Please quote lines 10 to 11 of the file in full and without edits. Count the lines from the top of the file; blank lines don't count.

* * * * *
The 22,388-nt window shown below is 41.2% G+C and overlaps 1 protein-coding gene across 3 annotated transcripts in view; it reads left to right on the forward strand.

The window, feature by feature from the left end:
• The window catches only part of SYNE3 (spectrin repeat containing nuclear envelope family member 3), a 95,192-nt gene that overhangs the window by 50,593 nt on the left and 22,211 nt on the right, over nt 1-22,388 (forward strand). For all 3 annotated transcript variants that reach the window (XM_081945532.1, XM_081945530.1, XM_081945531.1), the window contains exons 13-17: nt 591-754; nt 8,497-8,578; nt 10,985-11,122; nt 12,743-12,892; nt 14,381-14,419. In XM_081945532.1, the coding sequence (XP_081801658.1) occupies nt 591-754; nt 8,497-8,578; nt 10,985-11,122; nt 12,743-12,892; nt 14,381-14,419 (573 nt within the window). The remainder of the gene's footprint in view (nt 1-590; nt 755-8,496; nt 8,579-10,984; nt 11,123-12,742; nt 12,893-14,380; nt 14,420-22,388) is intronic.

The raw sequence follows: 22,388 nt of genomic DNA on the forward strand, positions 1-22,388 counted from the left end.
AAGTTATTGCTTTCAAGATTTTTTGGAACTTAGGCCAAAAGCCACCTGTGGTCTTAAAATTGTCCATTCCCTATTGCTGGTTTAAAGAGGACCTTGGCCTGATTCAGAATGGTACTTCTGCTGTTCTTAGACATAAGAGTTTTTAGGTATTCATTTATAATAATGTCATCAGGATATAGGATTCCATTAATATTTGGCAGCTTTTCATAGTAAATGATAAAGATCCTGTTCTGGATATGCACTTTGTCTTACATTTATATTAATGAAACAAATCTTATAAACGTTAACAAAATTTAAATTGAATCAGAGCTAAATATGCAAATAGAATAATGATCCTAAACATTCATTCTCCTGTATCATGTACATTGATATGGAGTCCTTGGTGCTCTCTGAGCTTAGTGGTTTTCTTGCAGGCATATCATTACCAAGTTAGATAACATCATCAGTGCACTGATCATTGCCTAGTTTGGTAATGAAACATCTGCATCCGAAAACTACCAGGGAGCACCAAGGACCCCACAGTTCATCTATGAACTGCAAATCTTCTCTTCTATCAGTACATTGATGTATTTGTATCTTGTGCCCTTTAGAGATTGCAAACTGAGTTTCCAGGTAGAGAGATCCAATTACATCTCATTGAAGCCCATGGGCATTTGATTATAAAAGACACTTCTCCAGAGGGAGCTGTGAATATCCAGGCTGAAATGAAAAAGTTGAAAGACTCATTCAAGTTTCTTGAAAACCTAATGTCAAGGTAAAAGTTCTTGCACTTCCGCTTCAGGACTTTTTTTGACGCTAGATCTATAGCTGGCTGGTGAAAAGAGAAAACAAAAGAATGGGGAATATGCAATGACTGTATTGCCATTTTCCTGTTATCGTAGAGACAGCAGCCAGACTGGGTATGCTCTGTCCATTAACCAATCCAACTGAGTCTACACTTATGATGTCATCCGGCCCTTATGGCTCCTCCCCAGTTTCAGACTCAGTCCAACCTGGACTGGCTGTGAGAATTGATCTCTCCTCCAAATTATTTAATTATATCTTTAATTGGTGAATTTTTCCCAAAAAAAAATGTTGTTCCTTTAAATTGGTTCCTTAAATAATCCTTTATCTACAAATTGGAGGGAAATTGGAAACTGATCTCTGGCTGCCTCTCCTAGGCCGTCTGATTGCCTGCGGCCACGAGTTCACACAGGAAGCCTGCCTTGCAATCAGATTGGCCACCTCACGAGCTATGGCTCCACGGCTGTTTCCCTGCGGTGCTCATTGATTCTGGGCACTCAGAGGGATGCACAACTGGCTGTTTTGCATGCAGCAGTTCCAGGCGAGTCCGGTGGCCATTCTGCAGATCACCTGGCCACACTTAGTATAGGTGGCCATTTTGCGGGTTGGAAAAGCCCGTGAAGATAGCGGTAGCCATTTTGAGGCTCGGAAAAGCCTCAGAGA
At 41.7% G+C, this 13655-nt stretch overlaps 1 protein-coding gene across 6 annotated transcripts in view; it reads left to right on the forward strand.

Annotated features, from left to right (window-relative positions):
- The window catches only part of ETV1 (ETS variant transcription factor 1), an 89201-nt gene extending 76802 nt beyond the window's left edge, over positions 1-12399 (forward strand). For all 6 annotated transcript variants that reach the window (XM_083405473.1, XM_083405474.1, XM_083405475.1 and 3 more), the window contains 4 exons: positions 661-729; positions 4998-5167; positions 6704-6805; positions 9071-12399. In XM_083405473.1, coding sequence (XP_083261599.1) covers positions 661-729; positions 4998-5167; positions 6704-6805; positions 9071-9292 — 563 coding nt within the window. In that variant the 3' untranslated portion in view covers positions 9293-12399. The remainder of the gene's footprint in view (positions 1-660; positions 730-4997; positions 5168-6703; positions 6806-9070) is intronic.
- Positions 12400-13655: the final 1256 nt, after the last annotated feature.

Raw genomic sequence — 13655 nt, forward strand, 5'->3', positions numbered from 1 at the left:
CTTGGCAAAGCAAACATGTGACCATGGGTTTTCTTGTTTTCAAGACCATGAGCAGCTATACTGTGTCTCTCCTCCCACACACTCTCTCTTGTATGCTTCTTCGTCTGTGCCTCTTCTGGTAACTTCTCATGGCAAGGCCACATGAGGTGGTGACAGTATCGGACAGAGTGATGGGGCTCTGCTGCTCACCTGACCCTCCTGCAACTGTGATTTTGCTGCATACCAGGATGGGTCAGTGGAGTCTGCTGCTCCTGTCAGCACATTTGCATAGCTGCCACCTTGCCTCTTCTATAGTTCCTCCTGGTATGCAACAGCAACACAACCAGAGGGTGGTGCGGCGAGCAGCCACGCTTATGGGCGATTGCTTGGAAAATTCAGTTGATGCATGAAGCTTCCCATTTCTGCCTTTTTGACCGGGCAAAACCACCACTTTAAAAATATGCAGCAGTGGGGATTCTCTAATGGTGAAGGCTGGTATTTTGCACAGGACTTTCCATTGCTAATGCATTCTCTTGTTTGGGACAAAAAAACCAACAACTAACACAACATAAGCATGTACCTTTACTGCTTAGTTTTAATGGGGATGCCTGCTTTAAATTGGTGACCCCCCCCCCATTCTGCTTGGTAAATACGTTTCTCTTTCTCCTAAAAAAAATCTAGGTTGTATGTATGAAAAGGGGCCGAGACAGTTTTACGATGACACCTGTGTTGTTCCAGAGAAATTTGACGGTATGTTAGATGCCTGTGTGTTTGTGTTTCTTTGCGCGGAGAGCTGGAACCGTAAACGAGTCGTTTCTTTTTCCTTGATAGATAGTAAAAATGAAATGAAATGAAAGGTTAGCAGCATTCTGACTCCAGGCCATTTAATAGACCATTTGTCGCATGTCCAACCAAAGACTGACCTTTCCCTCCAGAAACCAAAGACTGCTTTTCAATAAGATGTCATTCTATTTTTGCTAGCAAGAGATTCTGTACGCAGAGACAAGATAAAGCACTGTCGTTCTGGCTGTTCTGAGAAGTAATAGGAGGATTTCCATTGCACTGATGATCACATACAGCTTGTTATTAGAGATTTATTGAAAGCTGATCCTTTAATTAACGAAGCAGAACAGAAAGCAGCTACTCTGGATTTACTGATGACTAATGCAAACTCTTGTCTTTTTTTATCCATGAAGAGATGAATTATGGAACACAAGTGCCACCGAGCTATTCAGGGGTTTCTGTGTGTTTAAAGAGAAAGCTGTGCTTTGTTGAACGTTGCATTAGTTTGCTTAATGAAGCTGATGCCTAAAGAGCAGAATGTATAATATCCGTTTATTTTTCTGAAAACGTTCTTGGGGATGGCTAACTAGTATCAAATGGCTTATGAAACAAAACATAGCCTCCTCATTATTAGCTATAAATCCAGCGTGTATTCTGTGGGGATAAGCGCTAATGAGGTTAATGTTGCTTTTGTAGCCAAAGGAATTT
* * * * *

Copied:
Raw genomic sequence — 13655 nt, forward strand, 5'->3', positions numbered from 1 at the left:
CTTGGCAAAGCAAACATGTGACCATGGGTTTTCTTGTTTTCAAGACCATGAGCAGCTATACTGTGTCTCTCCTCCCACACACTCTCTCTTGTATGCTTCTTCGTCTGTGCCTCTTCTGGTAACTTCTCATGGCAAGGCCACATGAGGTGGTGACAGTATCGGACAGAGTGATGGGGCTCTGCTGCTCACCTGACCCTCCTGCAACTGTGATTTTGCTGCATACCAGGATGGGTCAGTGGAGTCTGCTGCTCCTGTCAGCACATTTGCATAGCTGCCACCTTGCCTCTTCTATAGTTCCTCCTGGTATGCAACAGCAACACAACCAGAGGGTGGTGCGGCGAGCAGCCACGCTTATGGGCGATTGCTTGGAAAATTCAGTTGATGCATGAAGCTTCCCATTTCTGCCTTTTTGACCGGGCAAAACCACCACTTTAAAAATATGCAGCAGTGGGGATTCTCTAATGGTGAAGGCTGGTATTTTGCACAGGACTTTCCATTGCTAATGCATTCTCTTGTTTGGGACAAAAAAACCAACAACTAACACAACATAAGCATGTACCTTTACTGCTTAGTTTTAATGGGGATGCCTGCTTTAAATTGGTGACCCCCCCCCCATTCTGCTTGGTAAATACGTTTCTCTTTCTCCTAAAAAAAATCTAGGTTGTATGTATGAAAAGGGGCCGAGACAGTTTTACGATGACACCTGTGTTGTTCCAGAGAAATTTGACGGTATGTTAGATGCCTGTGTGTTTGTGTTTCTTTGCGCGGAGAGCTGGAACCGTAAACGAGTCGTTTCTTTTTCCTTGATAGATAGTAAAAATGAAATGAAATGAAAGGTTAGCAGCATTCTGACTCCAGGCCATTTAATAGACCATTTGTCGCATGTCCAACCAAAGACTGACCTTTCCCTCCAGAAACCAAAGACTGCTTTTCAATAAGATGTCATTCTATTTTTGCTAGCAAGAGATTCTGTACGCAGAGACAAGATAAAGCACTGTCGTTCTGGCTGTTCTGAGAAGTAATAGGAGGATTTCCATTGCACTGATGATCACATACAGCTTGTTATTAGAGATTTATTGAAAGCTGATCCTTTAATTAACGAAGCAGAACAGAAAGCAGCTACTCTGGATTTACTGATGACTAATGCAAACTCTTGTCTTTTTTTATCCATGAAGAGATGAATTATGGAACACAAGTGCCACCGAGCTATTCAGGGGTTTCTGTGTGTTTAAAGAGAAAGCTGTGCTTTGTTGAACGTTGCATTAGTTTGCTTAATGAAGCTGATGCCTAAAGAGCAGAATGTATAATATCCGTTTATTTTTCTGAAAACGTTCTTGGGGATGGCTAACTAGTATCAAATGGCTTATGAAACAAAACATAGCCTCCTCATTATTAGCTATAAATCCAGCGTGTATTCTGTGGGGATAAGCGCTAATGAGGTTAATGTTGCTTTTGTAGCCAAAGGAATTT